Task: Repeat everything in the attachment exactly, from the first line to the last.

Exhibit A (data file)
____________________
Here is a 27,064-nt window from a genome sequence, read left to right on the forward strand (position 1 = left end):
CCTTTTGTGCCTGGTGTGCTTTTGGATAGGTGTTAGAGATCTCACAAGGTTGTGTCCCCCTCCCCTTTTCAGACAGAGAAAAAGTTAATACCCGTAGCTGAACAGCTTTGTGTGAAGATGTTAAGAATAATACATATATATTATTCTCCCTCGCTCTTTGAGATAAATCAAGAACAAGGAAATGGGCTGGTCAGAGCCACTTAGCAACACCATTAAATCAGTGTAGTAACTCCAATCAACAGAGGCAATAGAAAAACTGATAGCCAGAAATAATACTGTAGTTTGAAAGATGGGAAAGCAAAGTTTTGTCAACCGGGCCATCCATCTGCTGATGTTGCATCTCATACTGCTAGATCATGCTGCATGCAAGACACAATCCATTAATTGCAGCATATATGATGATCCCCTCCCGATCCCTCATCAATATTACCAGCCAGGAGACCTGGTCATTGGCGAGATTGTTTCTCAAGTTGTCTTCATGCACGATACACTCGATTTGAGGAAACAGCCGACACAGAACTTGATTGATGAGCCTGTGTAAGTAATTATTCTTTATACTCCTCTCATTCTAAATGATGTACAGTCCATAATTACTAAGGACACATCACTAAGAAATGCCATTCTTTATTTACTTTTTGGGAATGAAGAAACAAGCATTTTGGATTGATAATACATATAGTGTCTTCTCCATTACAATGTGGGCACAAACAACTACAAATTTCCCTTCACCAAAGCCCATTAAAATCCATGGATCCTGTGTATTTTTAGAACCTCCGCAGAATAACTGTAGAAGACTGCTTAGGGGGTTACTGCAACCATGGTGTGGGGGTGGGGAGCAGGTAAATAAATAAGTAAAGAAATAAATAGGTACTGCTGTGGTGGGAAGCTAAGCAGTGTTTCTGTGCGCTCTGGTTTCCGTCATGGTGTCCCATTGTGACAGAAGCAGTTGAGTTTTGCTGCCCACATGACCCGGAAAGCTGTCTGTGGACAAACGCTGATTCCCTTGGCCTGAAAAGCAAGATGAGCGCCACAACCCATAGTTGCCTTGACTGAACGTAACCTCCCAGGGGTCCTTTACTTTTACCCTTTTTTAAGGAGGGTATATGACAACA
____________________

Here is a 27,064-nt window from a genome sequence, read left to right on the forward strand (position 1 = left end):
CCTTTTGTGCCTGGTGTGCTTTTGGATAGGTGTTAGAGATCTCACAAGGTTGTGTCCCCCTCCCCTTTTCAGACAGAGAAAAAGTTAATACCCGTAGCTGAACAGCTTTGTGTGAAGATGTTAAGAATAATACATATATATTATTCTCCCTCGCTCTTTGAGATAAATCAAGAACAAGGAAATGGGCTGGTCAGAGCCACTTAGCAACACCATTAAATCAGTGTAGTAACTCCAATCAACAGAGGCAATAGAAAAACTGATAGCCAGAAATAATACTGTAGTTTGAAAGATGGGAAAGCAAAGTTTTGTCAACCGGGCCATCCATCTGCTGATGTTGCATCTCATACTGCTAGATCATGCTGCATGCAAGACACAATCCATTAATTGCAGCATATATGATGATCCCCTCCCGATCCCTCATCAATATTACCAGCCAGGAGACCTGGTCATTGGCGAGATTGTTTCTCAAGTTGTCTTCATGCACGATACACTCGATTTGAGGAAACAGCCGACACAGAACTTGATTGATGAGCCTGTGTAAGTAATTATTCTTTATACTCCTCTCATTCTAAATGATGTACAGTCCATAATTACTAAGGACACATCACTAAGAAATGCCATTCTTTATTTACTTTTTGGGAATGAAGAAACAAGCATTTTGGATTGATAATACATATAGTGTCTTCTCCATTACAATGTGGGCACAAACAACTACAAATTTCCCTTCACCAAAGCCCATTAAAATCCATGGATCCTGTGTATTTTTAGAACCTCCGCAGAATAACTGTAGAAGACTGCTTAGGGGGTTACTGCAACCATGGTGTGGGGGTGGGGAGCAGGTAAATAAATAAGTAAAGAAATAAATAGGTACTGCTGTGGTGGGAAGCTAAGCAGTGTTTCTGTGCGCTCTGGTTTCCGTCATGGTGTCCCATTGTGACAGAAGCAGTTGAGTTTTGCTGCCCACATGACCCGGAAAGCTGTCTGTGGACAAACGCTGATTCCCTTGGCCTGAAAAGCAAGATGAGCGCCACAACCCATAGTTGCCTTGACTGAACGTAACCTCCCAGGGGTCCTTTACTTTTACCCTTTTTTAAGGAGGGTATATGACAACA